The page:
Jorge De La Rosa has suffered another setback while recovering from Tommy John surgery, as the Rockies shut down his minor-league rehab assignment after discovering fluid in the left-hander’s elbow.
By rule rehab stints are only allowed to last 30 days, but by ending this one and starting a new one whenever De La Rosa is ready to pitch again the Rockies can restart the clock.
As for when he might be ready, manager Jim Tracy told Trey Scott of MLB.com that “it’s not something we think is too severe.” Of course, De La Rosa already experienced forearm tightness in early May and the Rockies are sending him for an MRI exam today.
Initially the Rockies were hoping to have him back in the rotation by now, but De La Rosa is the latest in a long line of pitchers to show that the 12-month recovery timetable for Tommy John surgery is far from guaranteed.
ESPN’s Jerry Crasnick reported on Monday that the Angels have received inquiries from multiple teams concerning starter Hector Santiago. He adds that the club is willing to listen to offers. Jon Morosi of FOX Sports and MLB Network reports that the Marlins are among the teams that have inquired.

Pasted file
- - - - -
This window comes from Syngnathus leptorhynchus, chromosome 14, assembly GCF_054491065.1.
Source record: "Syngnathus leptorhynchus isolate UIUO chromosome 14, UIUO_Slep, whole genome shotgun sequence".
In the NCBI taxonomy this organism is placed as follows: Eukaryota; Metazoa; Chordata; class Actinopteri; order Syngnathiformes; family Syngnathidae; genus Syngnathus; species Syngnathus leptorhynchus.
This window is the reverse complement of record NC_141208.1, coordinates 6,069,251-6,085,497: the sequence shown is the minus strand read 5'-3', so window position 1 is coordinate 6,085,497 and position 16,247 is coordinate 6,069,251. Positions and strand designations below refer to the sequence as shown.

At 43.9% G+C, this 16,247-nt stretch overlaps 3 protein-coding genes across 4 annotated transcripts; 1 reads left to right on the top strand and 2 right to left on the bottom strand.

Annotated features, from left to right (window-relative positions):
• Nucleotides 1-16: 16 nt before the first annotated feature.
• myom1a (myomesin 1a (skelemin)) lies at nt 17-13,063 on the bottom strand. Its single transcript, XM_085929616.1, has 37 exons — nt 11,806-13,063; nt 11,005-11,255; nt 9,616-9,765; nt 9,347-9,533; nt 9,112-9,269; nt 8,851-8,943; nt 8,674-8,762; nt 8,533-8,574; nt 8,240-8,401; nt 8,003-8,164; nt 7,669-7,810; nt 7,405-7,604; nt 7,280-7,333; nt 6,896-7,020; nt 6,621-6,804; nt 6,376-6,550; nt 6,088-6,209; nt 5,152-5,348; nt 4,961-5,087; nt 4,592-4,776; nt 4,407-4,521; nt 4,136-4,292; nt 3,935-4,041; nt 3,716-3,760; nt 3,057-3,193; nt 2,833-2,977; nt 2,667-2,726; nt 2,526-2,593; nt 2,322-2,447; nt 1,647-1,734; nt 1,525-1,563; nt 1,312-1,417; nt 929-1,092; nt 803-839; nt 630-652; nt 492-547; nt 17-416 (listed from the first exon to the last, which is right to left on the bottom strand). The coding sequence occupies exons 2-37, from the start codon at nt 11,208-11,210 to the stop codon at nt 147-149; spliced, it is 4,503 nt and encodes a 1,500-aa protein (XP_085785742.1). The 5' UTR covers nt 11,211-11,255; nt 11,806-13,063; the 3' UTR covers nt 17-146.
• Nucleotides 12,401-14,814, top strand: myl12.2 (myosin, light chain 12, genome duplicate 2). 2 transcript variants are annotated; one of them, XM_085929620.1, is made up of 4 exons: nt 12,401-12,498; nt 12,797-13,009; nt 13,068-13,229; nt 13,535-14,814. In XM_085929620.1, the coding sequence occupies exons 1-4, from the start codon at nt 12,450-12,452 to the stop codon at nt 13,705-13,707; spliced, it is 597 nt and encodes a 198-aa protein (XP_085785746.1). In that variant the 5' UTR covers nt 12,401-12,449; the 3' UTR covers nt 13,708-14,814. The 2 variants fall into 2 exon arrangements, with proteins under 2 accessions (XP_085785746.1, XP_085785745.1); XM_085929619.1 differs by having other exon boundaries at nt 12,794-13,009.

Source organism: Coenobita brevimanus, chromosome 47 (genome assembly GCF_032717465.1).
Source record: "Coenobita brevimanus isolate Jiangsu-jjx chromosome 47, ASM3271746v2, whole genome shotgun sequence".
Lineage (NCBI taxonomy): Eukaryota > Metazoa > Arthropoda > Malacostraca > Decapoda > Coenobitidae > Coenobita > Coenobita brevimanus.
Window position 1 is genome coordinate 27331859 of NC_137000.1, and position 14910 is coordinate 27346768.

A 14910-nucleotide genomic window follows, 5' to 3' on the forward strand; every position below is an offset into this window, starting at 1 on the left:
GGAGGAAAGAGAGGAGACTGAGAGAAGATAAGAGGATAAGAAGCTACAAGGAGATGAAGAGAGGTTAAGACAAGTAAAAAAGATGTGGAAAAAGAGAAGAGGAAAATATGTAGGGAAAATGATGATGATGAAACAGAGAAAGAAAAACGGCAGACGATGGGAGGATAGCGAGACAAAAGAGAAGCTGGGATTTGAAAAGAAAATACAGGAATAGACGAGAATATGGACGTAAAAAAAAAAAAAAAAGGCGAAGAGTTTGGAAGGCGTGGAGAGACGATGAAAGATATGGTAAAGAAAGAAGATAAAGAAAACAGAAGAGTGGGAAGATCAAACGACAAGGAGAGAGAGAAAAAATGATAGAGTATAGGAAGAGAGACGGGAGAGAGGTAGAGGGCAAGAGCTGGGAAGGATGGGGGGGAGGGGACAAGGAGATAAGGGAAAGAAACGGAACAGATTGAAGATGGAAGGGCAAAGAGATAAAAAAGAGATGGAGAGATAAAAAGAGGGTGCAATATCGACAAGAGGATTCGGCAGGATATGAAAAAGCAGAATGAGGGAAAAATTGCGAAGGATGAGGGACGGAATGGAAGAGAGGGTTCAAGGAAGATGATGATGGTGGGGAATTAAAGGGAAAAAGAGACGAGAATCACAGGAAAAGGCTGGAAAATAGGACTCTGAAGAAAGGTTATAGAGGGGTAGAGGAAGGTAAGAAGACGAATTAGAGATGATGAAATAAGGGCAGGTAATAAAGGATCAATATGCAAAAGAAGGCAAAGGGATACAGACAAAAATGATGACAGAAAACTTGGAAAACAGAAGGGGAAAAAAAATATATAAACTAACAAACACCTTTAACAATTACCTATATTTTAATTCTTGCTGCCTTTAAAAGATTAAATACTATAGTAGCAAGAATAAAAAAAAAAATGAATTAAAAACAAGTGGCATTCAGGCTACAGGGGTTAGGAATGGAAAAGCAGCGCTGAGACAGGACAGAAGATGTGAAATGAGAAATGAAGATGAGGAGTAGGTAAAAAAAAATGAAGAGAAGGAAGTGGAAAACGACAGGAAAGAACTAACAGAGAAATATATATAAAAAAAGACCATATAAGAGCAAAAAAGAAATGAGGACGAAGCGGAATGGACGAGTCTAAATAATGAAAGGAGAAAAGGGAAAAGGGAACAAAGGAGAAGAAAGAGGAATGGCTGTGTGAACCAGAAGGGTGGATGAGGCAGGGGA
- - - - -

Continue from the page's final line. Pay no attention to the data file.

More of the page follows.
Santiago, 28, has pitched to a 4.32 ERA with 96 strikeouts and 47 walks in 110 1/3 innings. Sabermetric statistics such as FIP, xFIP, and SIERA think the lefty has pitched even worse than his ERA indicates however, pitting 2016 as his worst performance to date.
Santiago is earning $5 million this season and will enter his third and final year of arbitration eligibility going into 2017.
We also learned earlier that, in an effort to bolster their starting rotation, the Marlins have also shown interest in Wade Miley of the Mariners and Jeremy Hellickson of the Phillies.
The Rangers placed DH Prince Fielder on the disabled list last week due to more neck discomfort. On Friday, Fielder met with Dr. Drew Dossett, who performed spinal fusion surgery on Fielder in 2014 for a herniated disk in his neck. Dossett has recommended another procedure, so Fielder will undergo season-ending surgery this week, Jeff Wilson of the Fort-Worth Star Telegram reports.
Fielder was having a rough season, batting .212/.292/.334 with eight home runs and 44 RBI in 370 plate appearances. He played in only 42 games in 2014, but returned in 2015 looking more like his old self. Unfortunately, neck and back issues are notoriously difficult to fix. Hopefully, this upcoming procedure does the trick for Fielder.
Fielder is owed $24 million per season through 2020, with the Tigers paying $6 million of it per season.